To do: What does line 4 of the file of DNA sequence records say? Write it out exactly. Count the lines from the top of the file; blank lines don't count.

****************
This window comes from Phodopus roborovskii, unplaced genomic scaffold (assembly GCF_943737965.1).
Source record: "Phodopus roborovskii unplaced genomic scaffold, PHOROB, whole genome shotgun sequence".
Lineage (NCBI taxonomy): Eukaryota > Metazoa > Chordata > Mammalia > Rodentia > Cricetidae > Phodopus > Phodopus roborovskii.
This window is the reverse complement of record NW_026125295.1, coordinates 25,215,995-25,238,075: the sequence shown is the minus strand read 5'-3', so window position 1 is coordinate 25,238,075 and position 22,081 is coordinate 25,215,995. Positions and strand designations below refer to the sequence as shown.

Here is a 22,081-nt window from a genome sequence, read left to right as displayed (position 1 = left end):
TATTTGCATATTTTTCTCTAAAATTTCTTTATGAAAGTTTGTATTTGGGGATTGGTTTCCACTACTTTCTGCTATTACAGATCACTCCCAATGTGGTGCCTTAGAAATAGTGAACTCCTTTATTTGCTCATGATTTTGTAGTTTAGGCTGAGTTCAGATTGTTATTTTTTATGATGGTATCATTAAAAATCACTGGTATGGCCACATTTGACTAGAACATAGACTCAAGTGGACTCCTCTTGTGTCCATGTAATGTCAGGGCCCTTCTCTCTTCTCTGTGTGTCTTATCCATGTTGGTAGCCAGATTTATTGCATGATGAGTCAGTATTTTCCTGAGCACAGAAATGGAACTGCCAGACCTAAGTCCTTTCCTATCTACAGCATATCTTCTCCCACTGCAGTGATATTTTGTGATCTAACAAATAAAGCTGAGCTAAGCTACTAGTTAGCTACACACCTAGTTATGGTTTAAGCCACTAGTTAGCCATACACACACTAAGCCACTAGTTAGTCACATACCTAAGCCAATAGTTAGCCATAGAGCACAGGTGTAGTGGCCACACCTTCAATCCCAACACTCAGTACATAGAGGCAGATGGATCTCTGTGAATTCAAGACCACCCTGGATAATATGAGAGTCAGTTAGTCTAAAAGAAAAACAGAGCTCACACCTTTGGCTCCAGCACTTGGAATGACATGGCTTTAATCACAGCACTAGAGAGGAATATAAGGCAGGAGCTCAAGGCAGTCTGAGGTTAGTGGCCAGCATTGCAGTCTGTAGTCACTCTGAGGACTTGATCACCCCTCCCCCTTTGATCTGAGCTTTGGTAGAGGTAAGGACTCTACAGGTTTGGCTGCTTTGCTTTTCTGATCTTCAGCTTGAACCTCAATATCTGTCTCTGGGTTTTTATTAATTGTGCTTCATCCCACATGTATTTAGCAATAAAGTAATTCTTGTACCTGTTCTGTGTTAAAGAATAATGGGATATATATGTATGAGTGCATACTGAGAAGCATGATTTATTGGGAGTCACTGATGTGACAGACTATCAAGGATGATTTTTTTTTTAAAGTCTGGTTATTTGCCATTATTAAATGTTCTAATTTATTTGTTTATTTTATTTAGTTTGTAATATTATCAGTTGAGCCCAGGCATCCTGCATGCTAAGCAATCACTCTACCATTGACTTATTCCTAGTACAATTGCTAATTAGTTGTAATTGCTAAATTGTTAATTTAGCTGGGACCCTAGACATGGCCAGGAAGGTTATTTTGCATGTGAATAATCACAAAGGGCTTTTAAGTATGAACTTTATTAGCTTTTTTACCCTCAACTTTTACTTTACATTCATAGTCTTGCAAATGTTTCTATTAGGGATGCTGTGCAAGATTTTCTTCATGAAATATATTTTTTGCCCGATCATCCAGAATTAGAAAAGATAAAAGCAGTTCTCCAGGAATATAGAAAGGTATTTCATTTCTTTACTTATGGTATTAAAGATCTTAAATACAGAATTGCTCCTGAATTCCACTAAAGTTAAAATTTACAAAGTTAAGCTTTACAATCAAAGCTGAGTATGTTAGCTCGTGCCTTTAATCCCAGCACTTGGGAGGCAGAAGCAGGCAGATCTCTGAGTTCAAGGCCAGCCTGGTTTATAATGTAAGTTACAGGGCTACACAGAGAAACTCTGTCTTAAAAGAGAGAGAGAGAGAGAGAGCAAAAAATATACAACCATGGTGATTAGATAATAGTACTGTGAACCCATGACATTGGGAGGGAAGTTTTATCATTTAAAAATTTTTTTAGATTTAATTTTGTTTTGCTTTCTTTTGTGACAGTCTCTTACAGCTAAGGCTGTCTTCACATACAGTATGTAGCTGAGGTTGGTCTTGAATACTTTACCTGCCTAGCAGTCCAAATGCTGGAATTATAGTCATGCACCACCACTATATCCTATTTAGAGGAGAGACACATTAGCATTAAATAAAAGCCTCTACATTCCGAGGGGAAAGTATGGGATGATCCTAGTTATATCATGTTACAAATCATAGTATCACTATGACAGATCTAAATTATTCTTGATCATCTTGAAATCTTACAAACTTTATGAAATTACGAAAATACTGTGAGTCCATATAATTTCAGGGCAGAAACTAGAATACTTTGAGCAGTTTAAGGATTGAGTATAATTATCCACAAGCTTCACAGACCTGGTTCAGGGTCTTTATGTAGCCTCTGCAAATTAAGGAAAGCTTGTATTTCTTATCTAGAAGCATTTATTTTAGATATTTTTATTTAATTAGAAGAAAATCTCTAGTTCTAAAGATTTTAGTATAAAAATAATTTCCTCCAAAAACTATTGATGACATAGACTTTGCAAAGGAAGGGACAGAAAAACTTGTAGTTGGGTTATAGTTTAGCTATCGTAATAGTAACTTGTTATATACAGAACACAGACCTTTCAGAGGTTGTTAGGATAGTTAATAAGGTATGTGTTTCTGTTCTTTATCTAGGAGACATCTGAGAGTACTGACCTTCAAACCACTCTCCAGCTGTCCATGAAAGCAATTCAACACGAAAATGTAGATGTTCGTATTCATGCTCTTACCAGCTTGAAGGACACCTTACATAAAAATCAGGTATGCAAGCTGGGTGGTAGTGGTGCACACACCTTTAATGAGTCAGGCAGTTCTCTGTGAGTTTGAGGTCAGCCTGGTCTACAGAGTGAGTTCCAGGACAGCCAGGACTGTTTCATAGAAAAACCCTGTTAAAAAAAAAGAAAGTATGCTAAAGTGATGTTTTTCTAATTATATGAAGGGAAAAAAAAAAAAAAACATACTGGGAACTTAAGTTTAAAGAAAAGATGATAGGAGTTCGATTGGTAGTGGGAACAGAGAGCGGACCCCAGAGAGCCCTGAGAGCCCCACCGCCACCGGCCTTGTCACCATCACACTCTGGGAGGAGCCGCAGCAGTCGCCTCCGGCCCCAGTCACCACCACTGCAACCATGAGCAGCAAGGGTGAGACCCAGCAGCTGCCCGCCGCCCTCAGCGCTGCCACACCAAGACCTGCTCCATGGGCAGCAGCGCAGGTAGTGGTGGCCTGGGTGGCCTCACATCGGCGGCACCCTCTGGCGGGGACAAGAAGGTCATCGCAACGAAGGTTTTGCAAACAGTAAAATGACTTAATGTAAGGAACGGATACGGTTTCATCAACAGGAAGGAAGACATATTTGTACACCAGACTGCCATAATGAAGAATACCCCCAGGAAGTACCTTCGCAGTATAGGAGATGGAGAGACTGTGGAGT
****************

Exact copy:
This window is the reverse complement of record NW_026125295.1, coordinates 25,215,995-25,238,075: the sequence shown is the minus strand read 5'-3', so window position 1 is coordinate 25,238,075 and position 22,081 is coordinate 25,215,995. Positions and strand designations below refer to the sequence as shown.